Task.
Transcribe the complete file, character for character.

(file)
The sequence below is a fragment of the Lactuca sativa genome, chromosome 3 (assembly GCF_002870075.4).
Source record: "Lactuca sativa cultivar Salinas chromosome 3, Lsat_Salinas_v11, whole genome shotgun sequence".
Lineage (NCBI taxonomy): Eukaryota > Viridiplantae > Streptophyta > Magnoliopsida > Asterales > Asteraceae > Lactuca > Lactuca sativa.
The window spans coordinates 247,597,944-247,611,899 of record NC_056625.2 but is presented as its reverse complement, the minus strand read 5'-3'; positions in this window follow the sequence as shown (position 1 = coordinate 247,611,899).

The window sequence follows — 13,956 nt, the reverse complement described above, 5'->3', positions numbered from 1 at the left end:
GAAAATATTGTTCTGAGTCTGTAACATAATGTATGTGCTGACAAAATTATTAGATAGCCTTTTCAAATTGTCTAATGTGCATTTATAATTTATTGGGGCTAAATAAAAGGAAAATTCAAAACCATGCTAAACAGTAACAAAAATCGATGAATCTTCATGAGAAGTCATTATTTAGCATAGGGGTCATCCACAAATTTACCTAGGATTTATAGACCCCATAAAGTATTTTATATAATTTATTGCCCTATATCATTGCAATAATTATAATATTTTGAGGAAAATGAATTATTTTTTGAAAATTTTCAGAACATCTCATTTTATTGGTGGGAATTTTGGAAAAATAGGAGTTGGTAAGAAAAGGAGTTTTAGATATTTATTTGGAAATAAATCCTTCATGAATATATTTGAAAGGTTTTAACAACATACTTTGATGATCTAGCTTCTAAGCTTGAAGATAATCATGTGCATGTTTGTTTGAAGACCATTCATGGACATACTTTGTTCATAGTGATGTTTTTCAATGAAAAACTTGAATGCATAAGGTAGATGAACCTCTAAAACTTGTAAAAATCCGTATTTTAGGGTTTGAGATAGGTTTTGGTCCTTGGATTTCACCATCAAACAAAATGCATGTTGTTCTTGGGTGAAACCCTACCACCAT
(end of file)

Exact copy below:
The sequence below is a fragment of the Lactuca sativa genome, chromosome 3 (assembly GCF_002870075.4).
Source record: "Lactuca sativa cultivar Salinas chromosome 3, Lsat_Salinas_v11, whole genome shotgun sequence".
Lineage (NCBI taxonomy): Eukaryota > Viridiplantae > Streptophyta > Magnoliopsida > Asterales > Asteraceae > Lactuca > Lactuca sativa.
The window spans coordinates 247,597,944-247,611,899 of record NC_056625.2 but is presented as its reverse complement, the minus strand read 5'-3'; positions in this window follow the sequence as shown (position 1 = coordinate 247,611,899).

The window sequence follows — 13,956 nt, the reverse complement described above, 5'->3', positions numbered from 1 at the left end:
GAAAATATTGTTCTGAGTCTGTAACATAATGTATGTGCTGACAAAATTATTAGATAGCCTTTTCAAATTGTCTAATGTGCATTTATAATTTATTGGGGCTAAATAAAAGGAAAATTCAAAACCATGCTAAACAGTAACAAAAATCGATGAATCTTCATGAGAAGTCATTATTTAGCATAGGGGTCATCCACAAATTTACCTAGGATTTATAGACCCCATAAAGTATTTTATATAATTTATTGCCCTATATCATTGCAATAATTATAATATTTTGAGGAAAATGAATTATTTTTTGAAAATTTTCAGAACATCTCATTTTATTGGTGGGAATTTTGGAAAAATAGGAGTTGGTAAGAAAAGGAGTTTTAGATATTTATTTGGAAATAAATCCTTCATGAATATATTTGAAAGGTTTTAACAACATACTTTGATGATCTAGCTTCTAAGCTTGAAGATAATCATGTGCATGTTTGTTTGAAGACCATTCATGGACATACTTTGTTCATAGTGATGTTTTTCAATGAAAAACTTGAATGCATAAGGTAGATGAACCTCTAAAACTTGTAAAAATCCGTATTTTAGGGTTTGAGATAGGTTTTGGTCCTTGGATTTCACCATCAAACAAAATGCATGTTGTTCTTGGGTGAAACCCTACCACCAT